An old swivel gun found on a remote Northern Territory beach in 2010 had been on the seabed for up to 250 years, dating tests show.
Scientists say this suggests previously unknown contact with Australian shores.
Darwin boy Christopher Doukas found the 107cm anti-personnel light artillery piece at Dundee Beach, south-west of Darwin, during an unusually low tide.
Geomorphologist Tim Stone says the find will help rewrite history through his Australian group Past Masters, a multidisciplinary team that explores historic mysteries.
"The cannon is one of the most significant historical artefacts ever found in northern Australia," he said.
The Past Masters believe Macassan or other sailors from Indonesia lost it about 1760 at the start of trepang trading as they explored in search of the ocean delicacy. An Indonesian vessel could have been blown off course to Australia.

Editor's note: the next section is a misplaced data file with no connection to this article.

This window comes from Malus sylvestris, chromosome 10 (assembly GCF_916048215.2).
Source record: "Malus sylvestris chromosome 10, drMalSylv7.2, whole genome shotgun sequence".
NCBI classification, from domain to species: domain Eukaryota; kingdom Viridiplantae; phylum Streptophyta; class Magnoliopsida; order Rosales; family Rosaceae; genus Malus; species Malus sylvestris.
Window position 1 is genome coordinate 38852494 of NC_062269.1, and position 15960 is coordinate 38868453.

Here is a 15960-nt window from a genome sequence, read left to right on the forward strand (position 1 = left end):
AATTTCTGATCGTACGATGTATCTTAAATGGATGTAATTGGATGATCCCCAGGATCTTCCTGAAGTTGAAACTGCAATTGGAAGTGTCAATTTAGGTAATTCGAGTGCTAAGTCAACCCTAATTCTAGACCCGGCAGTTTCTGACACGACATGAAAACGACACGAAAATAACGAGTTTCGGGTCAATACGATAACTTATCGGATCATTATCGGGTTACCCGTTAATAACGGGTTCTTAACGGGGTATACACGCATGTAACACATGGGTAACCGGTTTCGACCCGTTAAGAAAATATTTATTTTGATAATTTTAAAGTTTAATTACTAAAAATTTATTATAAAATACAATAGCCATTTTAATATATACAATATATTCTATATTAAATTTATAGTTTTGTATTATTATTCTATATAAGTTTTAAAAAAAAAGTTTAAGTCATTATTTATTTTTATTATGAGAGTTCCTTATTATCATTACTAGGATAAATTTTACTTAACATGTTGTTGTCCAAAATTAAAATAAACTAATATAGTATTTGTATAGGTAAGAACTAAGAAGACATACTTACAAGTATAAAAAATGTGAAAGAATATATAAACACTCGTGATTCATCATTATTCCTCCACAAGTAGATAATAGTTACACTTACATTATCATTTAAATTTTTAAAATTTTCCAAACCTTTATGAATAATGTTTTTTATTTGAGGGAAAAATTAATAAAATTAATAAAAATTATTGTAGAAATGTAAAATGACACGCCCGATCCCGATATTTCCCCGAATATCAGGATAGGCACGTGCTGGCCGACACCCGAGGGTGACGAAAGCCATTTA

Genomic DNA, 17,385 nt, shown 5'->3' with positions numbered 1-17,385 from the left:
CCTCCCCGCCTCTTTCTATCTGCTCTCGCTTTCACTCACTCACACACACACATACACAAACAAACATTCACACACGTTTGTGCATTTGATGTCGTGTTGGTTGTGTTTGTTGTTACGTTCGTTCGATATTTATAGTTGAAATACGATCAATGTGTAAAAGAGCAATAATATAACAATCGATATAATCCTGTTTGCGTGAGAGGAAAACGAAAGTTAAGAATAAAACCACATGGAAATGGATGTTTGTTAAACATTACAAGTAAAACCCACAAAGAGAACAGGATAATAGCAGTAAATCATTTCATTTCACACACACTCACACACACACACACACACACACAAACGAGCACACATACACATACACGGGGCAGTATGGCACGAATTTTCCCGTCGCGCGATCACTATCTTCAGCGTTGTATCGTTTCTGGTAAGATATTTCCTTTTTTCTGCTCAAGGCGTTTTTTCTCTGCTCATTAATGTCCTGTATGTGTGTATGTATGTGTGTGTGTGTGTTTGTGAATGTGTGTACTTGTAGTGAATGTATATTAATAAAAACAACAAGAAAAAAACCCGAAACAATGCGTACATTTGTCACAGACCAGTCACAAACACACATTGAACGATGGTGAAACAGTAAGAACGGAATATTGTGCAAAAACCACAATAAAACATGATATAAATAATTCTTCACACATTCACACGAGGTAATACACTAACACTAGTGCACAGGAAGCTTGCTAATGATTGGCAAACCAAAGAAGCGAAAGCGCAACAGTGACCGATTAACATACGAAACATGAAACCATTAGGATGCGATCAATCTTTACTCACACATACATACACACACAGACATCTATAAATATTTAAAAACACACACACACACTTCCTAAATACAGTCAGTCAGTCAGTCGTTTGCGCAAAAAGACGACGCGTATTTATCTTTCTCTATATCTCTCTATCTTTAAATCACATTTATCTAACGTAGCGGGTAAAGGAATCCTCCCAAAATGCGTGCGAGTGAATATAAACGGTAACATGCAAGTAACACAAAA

Historians assumed Dutch explorer Willem Janszoon was the first European to reach Australia in 1606, just before fellow Dutch captain Dirk Hartog.
But the gun and other finds are intriguing, including five coins up to 1000 years old from the ancient African kingdom of Kilwa found in the Northern Territory in 1944.